It’s just a click away

Did you know that you can complain about your civic issues online to the Chief Minister J Jayalalithaa? The government has launched a website (http://cmcell.tn.gov.in) where citizens can file grievances and receive acknowledgment by email immediately[1]. These petitions are then forwarded to the concerned department for further action.  Citizens can also track their grievances using their petition number.

My experience with the online cell has been good. Despite repeated complaints by residents in my locality over many months, no action had been taken to repair the non-functioning street lights in my neighborhood. The departmental store at the end of the street was the only source of light at night. Recently, I heard about the CM online cell and decided to file a petition. The process was quite straightforward and clear. Two days after I filed my petition, I had two officials come home to enquire about my complaint. I pointed them to the non-functioning street lights, and they were fixed within 24 hours.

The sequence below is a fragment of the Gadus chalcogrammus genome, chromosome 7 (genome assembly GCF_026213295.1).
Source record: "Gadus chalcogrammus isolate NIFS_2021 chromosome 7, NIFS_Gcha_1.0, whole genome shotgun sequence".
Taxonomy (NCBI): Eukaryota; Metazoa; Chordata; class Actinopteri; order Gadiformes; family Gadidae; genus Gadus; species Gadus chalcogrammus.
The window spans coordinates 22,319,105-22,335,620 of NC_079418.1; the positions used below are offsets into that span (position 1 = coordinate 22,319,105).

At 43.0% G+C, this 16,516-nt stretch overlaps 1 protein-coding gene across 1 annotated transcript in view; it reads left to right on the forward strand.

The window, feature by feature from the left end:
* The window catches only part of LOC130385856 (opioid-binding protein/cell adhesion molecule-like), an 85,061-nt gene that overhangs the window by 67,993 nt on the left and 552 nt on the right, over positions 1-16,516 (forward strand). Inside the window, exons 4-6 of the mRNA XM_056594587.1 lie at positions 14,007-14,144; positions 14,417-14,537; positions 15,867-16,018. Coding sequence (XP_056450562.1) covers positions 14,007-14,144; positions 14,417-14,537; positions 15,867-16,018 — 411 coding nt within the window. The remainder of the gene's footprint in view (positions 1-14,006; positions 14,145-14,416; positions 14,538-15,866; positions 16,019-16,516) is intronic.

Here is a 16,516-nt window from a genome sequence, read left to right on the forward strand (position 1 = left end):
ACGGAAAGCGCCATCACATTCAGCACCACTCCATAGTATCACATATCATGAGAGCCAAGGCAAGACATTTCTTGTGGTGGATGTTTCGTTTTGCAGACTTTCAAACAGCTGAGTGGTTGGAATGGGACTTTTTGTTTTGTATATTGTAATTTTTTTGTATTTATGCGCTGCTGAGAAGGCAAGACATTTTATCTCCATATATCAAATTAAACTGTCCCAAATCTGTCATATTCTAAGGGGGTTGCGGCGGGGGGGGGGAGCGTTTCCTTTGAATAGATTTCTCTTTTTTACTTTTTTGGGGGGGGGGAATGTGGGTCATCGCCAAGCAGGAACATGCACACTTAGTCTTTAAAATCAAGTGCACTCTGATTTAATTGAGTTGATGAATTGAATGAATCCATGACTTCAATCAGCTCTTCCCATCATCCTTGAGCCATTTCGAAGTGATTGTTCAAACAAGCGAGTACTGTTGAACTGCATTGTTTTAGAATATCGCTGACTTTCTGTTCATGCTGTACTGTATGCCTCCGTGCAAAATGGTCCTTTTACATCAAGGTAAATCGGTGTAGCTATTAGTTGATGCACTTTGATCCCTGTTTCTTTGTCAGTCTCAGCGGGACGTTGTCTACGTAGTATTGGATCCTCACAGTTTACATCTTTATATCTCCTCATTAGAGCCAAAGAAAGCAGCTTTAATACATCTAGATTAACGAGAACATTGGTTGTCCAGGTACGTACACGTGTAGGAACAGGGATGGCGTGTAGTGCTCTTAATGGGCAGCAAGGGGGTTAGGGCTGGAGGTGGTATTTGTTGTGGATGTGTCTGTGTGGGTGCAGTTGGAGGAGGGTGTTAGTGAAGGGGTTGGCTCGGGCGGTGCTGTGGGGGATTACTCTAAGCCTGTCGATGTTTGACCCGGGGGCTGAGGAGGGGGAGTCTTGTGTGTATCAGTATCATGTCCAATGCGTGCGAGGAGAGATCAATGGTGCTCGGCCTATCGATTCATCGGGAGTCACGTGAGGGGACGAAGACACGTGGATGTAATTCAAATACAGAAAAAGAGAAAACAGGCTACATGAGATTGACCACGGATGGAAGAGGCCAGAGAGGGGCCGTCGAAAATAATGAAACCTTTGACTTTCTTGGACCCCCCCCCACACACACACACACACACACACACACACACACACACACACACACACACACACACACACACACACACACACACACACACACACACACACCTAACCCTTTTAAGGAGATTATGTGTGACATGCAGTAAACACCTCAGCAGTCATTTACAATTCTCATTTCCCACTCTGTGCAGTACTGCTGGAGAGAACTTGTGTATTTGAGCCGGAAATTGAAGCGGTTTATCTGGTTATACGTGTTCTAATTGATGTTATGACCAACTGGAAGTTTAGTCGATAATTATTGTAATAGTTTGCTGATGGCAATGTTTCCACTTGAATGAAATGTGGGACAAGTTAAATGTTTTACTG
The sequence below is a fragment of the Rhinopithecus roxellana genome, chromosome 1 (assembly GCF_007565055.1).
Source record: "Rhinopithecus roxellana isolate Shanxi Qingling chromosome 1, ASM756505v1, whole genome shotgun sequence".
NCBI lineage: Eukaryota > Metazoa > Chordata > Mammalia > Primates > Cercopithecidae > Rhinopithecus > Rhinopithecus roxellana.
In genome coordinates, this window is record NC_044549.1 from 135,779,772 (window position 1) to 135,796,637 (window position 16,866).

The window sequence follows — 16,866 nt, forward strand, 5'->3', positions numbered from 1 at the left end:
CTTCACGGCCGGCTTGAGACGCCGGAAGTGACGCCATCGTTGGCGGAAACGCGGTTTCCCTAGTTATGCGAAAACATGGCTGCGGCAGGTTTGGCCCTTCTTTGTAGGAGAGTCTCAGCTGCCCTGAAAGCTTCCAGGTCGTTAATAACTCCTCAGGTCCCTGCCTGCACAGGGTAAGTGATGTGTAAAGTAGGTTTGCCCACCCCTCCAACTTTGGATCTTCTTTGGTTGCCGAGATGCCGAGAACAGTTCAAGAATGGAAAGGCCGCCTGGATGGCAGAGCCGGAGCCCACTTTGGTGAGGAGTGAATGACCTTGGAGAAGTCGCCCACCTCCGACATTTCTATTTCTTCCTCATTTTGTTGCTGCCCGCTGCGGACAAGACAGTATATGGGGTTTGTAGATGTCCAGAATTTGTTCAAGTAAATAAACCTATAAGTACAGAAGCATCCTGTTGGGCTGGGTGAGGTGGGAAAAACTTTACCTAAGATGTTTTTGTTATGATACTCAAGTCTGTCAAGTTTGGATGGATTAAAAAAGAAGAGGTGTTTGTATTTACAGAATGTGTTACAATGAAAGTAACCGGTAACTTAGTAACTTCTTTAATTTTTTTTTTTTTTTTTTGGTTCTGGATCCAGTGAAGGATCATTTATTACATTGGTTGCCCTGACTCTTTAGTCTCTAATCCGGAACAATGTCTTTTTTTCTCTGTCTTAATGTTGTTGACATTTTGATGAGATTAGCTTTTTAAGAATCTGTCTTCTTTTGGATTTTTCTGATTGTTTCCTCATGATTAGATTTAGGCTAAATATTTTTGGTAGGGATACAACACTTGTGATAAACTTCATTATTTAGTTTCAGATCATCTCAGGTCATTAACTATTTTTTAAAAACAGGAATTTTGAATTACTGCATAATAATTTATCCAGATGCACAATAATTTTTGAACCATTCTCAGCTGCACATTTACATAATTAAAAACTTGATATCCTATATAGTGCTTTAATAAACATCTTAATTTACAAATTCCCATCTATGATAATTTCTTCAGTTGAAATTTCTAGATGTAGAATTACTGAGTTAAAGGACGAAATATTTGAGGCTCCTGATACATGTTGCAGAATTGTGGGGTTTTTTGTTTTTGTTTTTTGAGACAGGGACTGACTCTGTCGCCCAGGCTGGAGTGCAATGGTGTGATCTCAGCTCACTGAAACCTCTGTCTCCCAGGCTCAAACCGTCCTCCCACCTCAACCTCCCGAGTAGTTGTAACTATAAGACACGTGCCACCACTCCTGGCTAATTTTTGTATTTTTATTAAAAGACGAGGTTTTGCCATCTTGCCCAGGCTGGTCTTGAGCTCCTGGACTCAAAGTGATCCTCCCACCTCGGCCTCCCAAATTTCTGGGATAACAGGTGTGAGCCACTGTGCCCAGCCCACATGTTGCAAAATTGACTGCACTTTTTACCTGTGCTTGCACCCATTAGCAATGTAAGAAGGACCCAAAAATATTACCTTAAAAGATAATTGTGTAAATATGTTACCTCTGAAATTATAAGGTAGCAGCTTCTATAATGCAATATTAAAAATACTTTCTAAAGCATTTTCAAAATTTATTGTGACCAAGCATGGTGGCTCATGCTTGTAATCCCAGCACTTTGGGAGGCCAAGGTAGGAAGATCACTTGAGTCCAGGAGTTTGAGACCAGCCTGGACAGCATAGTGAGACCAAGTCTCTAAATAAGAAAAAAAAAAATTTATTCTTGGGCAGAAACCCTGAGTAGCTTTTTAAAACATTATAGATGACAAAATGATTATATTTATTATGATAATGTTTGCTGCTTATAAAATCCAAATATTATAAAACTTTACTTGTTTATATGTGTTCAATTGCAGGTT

Encouraged by the prompt action taken, a month later, I filed another complaint about the non-scheduled power cut in my neighborhood. After a week, the issue was sorted, but I wasn’t sure if this was as a result of my petition, so I tracked my grievance online. The status of my petition read that the problem was because the transformer was under-powered and that to address it, the voltage had been increased. I was quite thrilled because immediate action had been taken against complaints made, and because trouble had been taken to provide an explanation as to why the problem had occurred in the first place. This seemed to me as quite a transparent process from start to finish.

I’m not sure how many people in Tamil Nadu are aware of this e-grievance redressal system. This seems promising because one can complain about the frequent civic issues cropping up in slums; such as drainage leaks, poor sanitation facilities, etc. One hopes that they will be addressed, because otherwise, conventional methods such as appealing to the councilor and various engineers may not yield fast results for slum dwellers. Moreover, the degree of success of such systems depends on if and how the poor are benefitted. Nevertheless this is a promising start.

Written by Aishwarya Balasubramanian, researcher, Transparent Chennai


[1]Petitions can otherwise be filed directly at the CM Cell in the Secretariat.

A review of slum interventions in the city